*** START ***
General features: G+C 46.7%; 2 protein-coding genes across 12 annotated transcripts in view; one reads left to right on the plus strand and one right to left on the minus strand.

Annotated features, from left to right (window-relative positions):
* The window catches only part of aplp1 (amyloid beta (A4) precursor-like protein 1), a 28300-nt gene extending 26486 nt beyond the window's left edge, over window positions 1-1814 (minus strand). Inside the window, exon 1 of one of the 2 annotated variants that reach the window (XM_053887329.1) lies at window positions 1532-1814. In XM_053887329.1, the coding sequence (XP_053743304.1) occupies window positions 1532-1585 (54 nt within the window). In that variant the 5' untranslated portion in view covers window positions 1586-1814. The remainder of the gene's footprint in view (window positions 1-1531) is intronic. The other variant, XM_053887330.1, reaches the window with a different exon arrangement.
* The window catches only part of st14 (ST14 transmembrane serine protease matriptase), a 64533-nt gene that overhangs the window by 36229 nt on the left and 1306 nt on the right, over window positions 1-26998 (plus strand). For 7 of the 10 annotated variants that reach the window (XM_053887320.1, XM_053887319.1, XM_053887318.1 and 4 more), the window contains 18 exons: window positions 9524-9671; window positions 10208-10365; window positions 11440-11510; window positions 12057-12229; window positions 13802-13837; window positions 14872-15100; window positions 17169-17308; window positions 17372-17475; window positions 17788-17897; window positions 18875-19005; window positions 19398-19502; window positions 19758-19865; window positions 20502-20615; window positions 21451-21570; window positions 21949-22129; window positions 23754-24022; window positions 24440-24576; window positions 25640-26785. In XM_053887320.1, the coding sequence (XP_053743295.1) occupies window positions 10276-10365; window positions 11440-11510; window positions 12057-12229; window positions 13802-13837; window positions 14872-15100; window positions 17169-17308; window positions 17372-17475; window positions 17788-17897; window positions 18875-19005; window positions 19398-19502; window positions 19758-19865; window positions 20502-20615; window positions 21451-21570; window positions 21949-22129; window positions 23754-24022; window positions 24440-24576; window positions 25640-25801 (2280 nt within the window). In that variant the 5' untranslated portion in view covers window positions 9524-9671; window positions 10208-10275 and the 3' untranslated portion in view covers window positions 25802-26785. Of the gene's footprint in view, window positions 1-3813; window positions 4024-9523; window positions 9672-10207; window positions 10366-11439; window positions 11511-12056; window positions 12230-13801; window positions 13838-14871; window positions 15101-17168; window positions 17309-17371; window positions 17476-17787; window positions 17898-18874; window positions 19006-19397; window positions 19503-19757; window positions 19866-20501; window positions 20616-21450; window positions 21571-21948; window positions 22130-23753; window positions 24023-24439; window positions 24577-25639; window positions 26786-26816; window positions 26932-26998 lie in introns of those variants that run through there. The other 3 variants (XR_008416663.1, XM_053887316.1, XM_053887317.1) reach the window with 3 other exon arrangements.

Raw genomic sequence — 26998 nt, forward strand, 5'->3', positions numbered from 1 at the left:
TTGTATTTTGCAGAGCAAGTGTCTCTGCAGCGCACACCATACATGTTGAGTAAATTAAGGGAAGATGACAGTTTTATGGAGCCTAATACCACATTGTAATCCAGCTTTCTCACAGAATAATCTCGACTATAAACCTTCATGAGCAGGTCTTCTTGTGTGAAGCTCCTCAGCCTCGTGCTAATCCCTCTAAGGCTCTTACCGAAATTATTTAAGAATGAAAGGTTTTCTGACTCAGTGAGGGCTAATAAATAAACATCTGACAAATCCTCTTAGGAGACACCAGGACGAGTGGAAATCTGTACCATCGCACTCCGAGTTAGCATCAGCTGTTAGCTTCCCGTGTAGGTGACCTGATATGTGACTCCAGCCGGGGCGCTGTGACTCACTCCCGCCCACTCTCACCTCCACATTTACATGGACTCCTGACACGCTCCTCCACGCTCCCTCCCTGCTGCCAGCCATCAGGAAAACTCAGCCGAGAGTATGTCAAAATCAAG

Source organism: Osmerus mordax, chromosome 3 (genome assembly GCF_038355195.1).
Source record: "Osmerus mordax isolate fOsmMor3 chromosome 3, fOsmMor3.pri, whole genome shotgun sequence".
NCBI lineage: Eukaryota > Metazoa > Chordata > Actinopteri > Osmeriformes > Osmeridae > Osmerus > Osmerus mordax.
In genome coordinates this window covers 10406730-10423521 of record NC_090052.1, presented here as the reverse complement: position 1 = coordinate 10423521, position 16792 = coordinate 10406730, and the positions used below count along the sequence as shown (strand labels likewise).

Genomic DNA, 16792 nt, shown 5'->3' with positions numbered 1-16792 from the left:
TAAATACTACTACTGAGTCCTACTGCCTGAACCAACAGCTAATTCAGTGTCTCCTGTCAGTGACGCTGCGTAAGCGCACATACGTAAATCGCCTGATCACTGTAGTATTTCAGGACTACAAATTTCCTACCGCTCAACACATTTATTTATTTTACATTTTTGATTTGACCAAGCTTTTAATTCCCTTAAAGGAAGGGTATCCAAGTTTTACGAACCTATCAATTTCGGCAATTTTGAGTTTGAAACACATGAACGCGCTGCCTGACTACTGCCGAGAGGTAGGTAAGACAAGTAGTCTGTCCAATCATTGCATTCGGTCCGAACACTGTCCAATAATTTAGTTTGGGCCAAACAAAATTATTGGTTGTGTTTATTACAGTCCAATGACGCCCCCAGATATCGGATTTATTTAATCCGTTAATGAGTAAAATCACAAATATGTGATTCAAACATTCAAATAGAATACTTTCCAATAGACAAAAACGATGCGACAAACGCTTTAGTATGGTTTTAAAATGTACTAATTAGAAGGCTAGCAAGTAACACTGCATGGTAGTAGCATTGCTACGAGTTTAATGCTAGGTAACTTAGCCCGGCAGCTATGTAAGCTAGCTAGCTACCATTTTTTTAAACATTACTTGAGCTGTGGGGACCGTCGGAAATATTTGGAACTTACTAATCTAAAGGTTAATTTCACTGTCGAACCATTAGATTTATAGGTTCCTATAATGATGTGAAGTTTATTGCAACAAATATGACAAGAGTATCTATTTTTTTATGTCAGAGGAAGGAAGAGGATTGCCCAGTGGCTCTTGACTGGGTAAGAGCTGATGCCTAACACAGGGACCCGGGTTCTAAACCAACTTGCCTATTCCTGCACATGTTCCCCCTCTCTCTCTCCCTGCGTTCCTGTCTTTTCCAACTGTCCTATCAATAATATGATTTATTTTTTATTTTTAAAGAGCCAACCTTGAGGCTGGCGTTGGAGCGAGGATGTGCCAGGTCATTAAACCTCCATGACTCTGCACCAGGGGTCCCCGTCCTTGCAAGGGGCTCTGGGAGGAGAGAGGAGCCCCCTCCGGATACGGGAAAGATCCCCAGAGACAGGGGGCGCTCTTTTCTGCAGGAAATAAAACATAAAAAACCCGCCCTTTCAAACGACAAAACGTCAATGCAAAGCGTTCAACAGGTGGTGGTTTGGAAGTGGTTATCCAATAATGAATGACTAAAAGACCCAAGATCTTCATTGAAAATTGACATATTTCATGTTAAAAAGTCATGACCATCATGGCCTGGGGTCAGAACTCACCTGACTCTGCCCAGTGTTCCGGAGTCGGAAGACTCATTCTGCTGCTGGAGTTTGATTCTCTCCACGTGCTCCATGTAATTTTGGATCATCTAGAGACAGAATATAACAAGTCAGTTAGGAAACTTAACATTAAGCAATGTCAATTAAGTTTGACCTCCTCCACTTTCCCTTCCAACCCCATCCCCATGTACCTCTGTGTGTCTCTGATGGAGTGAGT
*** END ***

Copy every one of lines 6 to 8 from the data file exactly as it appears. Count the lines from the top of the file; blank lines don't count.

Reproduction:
TTGTATTTTGCAGAGCAAGTGTCTCTGCAGCGCACACCATACATGTTGAGTAAATTAAGGGAAGATGACAGTTTTATGGAGCCTAATACCACATTGTAATCCAGCTTTCTCACAGAATAATCTCGACTATAAACCTTCATGAGCAGGTCTTCTTGTGTGAAGCTCCTCAGCCTCGTGCTAATCCCTCTAAGGCTCTTACCGAAATTATTTAAGAATGAAAGGTTTTCTGACTCAGTGAGGGCTAATAAATAAACATCTGACAAATCCTCTTAGGAGACACCAGGACGAGTGGAAATCTGTACCATCGCACTCCGAGTTAGCATCAGCTGTTAGCTTCCCGTGTAGGTGACCTGATATGTGACTCCAGCCGGGGCGCTGTGACTCACTCCCGCCCACTCTCACCTCCACATTTACATGGACTCCTGACACGCTCCTCCACGCTCCCTCCCTGCTGCCAGCCATCAGGAAAACTCAGCCGAGAGTATGTCAAAATCAAG

Source organism: Osmerus mordax, chromosome 3 (genome assembly GCF_038355195.1).
Source record: "Osmerus mordax isolate fOsmMor3 chromosome 3, fOsmMor3.pri, whole genome shotgun sequence".